Check out my student-inmate’s latest piece published nationally: Ugly Beauty
Short story writer Lydia Davis on letters, lovers, mishaps and misgivings, and I don’t know where I’d be without her. I love her style: witty, curt, and I’ve adopted much of my writing after hers. I met her once. I drove 10 hours, traversing four states, running out of motor oil along the way, coming to a screeching halt on I-90 when confronted with a deer in the middle of the interstate. That trip, I felt like a laid-off clown. Lydia greeted me and other writers with a warm smile, and she shared her new stories and some old ones at an Ivy League school in Pennsylvania, and I was better for it. She’s my writing mentor, a lover of the country, cows, trees that sway in the dark; how she mystically describes light when darkness wants to park. When I’m in a bind, when silence sits in the air like mosquitos on a muggy day, and I need some good cheer I turn to Lydia Davis, or on a rainy night, ready for winter, tap, tap, tap on my rooftop, when words sink into me like rain and teardrops, a crackling fireplace, its smell filtering through the house, writing about a log cabin like Lydia Davis would, and her book in my hand, and I must stay now and linger, because I’m safe again.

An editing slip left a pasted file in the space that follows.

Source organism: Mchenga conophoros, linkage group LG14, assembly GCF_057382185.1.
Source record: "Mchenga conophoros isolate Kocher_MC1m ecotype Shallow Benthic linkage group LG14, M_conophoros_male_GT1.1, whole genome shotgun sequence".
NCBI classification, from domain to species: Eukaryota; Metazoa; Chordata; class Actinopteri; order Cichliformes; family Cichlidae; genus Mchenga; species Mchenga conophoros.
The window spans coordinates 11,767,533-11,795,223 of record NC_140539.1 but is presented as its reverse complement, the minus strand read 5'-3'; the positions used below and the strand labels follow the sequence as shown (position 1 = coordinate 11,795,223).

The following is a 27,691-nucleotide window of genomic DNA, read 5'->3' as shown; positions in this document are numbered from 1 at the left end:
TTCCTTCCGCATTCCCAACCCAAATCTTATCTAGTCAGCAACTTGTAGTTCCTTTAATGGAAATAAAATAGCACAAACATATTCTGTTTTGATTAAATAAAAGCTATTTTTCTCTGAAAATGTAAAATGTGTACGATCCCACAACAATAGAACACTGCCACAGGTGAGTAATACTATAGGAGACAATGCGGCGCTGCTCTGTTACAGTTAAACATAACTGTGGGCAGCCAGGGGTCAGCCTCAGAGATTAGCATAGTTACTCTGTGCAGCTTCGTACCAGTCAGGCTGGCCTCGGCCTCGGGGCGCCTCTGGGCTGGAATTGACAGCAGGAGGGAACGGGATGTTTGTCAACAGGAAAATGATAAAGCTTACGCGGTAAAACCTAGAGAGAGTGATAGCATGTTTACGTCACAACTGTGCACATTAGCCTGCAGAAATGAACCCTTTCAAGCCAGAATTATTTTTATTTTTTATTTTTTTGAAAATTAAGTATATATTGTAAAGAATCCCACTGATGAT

The drowning of my imagination led me closer to a house. One year ago, I used to tell myself I wanted to go to the country, a specific town, after reading a story. I also imagined, though I was probably wrong, that I’d get a better sense of things: viewing the country road I’d only read about in newspapers; the small, empty white house. Then, when I was assigned to that town – I didn’t want to go anymore. I didn’t want to see the bareness, the plain brown hills, the empty house. I worried now – I’d still be left wondering about things.
In those days I dreamed of some peaceful asylum in the country: dust drifting off a dirt road, leaves whispering on a tree. Nothing made much sense, and everything seemed to be a revelation. The fact that I was sitting outside in the blazing heat surprised me. I couldn’t hear any birds – only chatter from strangers seated next to me at a winery in the country. One lady said this to her friend: “That night, no one was really that drunk.” I overheard another lady say this: “I think she’s tired of seeing you sit on a phone in your room. It’s not healthy.” The thing is – I had stories to share, too. When I went inside, I told the cashier it was crowded. She said: “Must be a full moon. It brings out all the wackos.” When I left, a couple cheered me on: “We’re outdoor wino warriors.” I’ve received many compliments before – but I’m not sure this was one.